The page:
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MY PHILOSOPHY OF TEACHING
Arcea Zapata de Aston, Ph.D.
Teaching has always been a pleasant challenge for me, which comes from finding the most effective method of learning for the student and the enjoyment of watcAhing a student learn. I enjoy it because it is part of my nature to share what I know. When I teach, I become part of the process; I like to see and feel the enjoyment students experience when they engage in real communication. In which I, in my role as facilitator, engage students to participate actively and, at the same time, subtly guide them in expanding and refining their skills in comprehension, interpretation, and analysis. My first teaching experiences with children taught me how openly and creatively they use their instincts and imagination, whereas older students and adults use more their intellectual and metacognitive capacity; they look for patterns and logic, they think about process, and they want me to know what they are thinking. They have taught me to be aware of my inconsistencies and ambiguities. By understanding how my students learn, I have gained new and important insights for my own teaching practices.
It is about organizing and sequencing bodies of knowledge clearly and dynamically for others. Careful attention to the goals of each course, the organized construction of the syllabus, and the detailed preparation of each class hour make it possible for me to creatively draw the students out, manage and encourage discussion, and follow students’ leads while still remaining focused on the main subject—teaching and communicating efficiently.
I expose students to the language both during and outside the class. I use listening exercises, authentic texts, and written passages that contain a variety of forms of interest to them. I encourage them to express their ideas either orally or more creatively by analyzing literary texts. I also stress grammar as an important tool to achieve a better communication.
Teaching the language communicatively is my main goal. I work towards this goal by connecting systematically the functional use of the language with meaningful contexts. I consider listening and speaking skills to be at the heart of language learning, particularly for beginners. Understanding the spoken language helps to access to subtle cultural nuances and discourse practices. Speaking, regardless of grammatical and lexical abilities, contributes to experience the pleasure of communicating in another language.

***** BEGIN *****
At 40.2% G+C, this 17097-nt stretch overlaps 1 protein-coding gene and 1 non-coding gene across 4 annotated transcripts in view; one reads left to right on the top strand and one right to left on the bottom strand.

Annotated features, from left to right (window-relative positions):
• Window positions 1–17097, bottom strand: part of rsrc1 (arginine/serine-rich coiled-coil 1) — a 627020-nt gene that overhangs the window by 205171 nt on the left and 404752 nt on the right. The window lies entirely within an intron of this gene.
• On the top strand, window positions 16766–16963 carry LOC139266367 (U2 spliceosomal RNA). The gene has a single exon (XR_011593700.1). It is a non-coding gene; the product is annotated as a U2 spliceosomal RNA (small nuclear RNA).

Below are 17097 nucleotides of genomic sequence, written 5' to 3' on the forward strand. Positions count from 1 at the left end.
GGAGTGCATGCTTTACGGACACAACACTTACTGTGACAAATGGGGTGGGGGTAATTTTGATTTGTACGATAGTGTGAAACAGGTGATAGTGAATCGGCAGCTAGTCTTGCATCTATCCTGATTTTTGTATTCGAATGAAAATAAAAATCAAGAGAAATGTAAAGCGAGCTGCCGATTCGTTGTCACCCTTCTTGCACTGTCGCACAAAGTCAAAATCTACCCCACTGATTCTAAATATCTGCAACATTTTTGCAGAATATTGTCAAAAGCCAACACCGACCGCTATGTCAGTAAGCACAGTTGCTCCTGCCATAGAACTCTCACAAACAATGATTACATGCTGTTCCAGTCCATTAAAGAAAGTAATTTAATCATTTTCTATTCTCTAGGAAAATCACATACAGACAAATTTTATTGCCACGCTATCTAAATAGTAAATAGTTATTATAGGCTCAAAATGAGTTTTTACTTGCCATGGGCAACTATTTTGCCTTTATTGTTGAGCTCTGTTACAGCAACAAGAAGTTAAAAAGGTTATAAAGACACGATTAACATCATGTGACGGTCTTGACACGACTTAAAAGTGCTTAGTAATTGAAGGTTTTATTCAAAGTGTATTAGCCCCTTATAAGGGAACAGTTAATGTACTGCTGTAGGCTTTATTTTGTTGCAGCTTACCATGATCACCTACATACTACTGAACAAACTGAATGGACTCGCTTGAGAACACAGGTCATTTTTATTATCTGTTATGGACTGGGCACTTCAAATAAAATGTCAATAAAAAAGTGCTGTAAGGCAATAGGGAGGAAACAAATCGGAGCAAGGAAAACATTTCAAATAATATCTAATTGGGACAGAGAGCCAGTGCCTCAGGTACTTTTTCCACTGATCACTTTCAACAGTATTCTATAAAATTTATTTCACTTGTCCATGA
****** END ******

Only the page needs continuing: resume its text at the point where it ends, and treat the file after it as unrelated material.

My English or Spanish -only policy, which begins with day two of the first semester, has consistently yielded rich fruit. Students invariably finish the first semester with a level of comprehension that they never would have thought possible. Having been introduced to proficiency-oriented teaching through my language career, I am well versed in techniques of student-to-student interaction, the use of media to enrich the teaching of language and culture, and the fundamental role of speaking as both; a means of communication and an object of study.
I approach the teaching of literature with the same intensity and passion that I have for language instruction. For me, the two foci are the students—with their current level of linguistic proficiency and their knowledge of the world and their reading experience—and the text. My goal as a professor is for the two to interact in ways that stimulate the students’ imagination and creativity, and enable them to synthesize and expand on their existing knowledge in both the linguistic and literary fields. The tools that I have at my disposal are my skills as a proficiency-oriented language professor and a solid academic training in literature and culture. Many of the communicative activities that I use in my language classes; group brainstorming to form hypotheses, small-group work to develop ideas to present to the larger group, and role playing, function well in literature classes, because they enable students to express in the simpler language they have mastered, complex ideas that they have understood through reading, and the application of critical thinking.
I approach the literary texts by making it relevant to the lives of my students and their experiences. I find films to be a rich source for observation of details, interpretation of events and characters, and comparison between film and book versions of works. I believe that films as a stimulus for interpretation of literary texts help students reach levels of understanding and analysis that are not possible through the printed text alone.
My academic formation has prepared me to undertake new challenges in the classroom—to develop new courses, learn new techniques, and work with students from a range of backgrounds. I am always looking forward to new opportunities, such as projects in service learning that enable students to combine academics with the service to the community. I believe this win-win situation enrich students’ minds and their interest in becoming part of society in a very meaningful way. I try to foster an environment that recognizes and celebrates diversity of all cultures and motivates students to see the connection between what they learn about other cultures and their own culture. I am convinced that part of my mission as a professor of languages in this global society is to increase awareness of the need of cultural competency.